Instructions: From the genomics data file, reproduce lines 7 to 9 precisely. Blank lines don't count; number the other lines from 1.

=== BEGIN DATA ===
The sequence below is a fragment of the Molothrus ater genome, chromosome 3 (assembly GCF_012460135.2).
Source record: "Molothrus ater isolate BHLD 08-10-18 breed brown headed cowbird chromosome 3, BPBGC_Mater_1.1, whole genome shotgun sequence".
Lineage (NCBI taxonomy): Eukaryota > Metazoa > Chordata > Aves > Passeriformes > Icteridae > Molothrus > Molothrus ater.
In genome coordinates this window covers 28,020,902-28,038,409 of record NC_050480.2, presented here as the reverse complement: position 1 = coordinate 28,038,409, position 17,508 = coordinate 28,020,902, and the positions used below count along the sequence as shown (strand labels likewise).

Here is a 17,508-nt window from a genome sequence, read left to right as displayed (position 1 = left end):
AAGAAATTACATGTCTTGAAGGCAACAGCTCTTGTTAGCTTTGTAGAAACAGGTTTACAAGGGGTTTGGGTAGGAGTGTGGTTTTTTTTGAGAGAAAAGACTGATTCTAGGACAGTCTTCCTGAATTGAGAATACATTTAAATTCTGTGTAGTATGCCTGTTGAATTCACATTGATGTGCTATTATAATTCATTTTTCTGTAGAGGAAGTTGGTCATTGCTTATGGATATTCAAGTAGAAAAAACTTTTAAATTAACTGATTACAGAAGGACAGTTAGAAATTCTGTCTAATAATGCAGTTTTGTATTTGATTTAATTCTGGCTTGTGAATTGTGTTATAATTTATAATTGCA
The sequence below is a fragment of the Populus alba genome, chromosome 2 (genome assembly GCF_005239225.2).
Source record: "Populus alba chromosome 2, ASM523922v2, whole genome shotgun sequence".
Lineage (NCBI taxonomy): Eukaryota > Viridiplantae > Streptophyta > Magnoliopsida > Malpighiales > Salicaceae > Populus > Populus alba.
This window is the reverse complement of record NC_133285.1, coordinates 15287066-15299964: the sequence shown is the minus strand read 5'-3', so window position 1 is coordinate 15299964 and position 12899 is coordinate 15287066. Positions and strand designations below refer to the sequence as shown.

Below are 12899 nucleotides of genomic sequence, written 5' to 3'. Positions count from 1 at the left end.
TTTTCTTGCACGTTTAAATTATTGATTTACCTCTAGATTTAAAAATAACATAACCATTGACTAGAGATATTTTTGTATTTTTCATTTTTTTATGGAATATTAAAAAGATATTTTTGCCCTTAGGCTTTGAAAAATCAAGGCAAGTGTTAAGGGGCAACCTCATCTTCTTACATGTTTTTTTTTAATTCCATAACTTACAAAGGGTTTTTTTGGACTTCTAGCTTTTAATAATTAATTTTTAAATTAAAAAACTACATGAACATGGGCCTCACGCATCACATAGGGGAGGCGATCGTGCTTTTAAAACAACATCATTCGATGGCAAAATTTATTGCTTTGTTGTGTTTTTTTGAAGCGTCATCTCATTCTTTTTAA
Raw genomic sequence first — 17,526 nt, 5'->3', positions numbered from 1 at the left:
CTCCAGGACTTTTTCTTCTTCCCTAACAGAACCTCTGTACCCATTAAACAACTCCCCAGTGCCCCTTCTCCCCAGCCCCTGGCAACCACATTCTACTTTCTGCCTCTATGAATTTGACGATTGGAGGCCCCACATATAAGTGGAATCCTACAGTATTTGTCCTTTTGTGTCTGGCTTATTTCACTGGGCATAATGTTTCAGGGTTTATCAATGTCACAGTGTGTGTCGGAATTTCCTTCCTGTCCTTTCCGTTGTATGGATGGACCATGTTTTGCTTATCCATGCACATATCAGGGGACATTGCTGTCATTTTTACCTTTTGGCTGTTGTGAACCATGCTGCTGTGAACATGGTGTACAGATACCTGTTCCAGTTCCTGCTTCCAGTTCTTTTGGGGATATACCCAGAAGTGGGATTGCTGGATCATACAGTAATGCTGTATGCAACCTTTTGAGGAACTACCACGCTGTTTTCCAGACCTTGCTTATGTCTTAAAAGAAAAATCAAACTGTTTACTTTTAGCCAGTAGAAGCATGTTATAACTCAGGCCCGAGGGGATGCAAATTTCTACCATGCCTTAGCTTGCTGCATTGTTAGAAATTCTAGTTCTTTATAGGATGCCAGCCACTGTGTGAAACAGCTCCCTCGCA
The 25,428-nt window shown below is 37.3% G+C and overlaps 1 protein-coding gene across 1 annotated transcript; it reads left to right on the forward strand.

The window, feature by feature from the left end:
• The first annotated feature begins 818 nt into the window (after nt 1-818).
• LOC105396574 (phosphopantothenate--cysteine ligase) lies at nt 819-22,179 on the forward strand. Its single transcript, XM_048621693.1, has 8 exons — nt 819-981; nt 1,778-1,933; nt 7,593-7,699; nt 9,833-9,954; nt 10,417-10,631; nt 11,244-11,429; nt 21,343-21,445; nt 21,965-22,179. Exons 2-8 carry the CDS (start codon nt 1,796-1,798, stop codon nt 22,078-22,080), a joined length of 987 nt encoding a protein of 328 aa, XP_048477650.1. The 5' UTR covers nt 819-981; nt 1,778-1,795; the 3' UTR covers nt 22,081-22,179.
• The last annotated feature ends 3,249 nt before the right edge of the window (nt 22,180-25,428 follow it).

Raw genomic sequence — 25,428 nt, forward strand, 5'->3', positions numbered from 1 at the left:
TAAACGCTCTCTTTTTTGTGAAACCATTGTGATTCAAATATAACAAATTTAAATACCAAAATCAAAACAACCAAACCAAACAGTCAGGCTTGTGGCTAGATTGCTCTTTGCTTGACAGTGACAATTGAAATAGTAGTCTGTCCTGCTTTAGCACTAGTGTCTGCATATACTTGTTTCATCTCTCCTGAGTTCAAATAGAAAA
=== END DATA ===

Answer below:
The sequence below is a fragment of the Populus alba genome, chromosome 2 (genome assembly GCF_005239225.2).
Source record: "Populus alba chromosome 2, ASM523922v2, whole genome shotgun sequence".
Lineage (NCBI taxonomy): Eukaryota > Viridiplantae > Streptophyta > Magnoliopsida > Malpighiales > Salicaceae > Populus > Populus alba.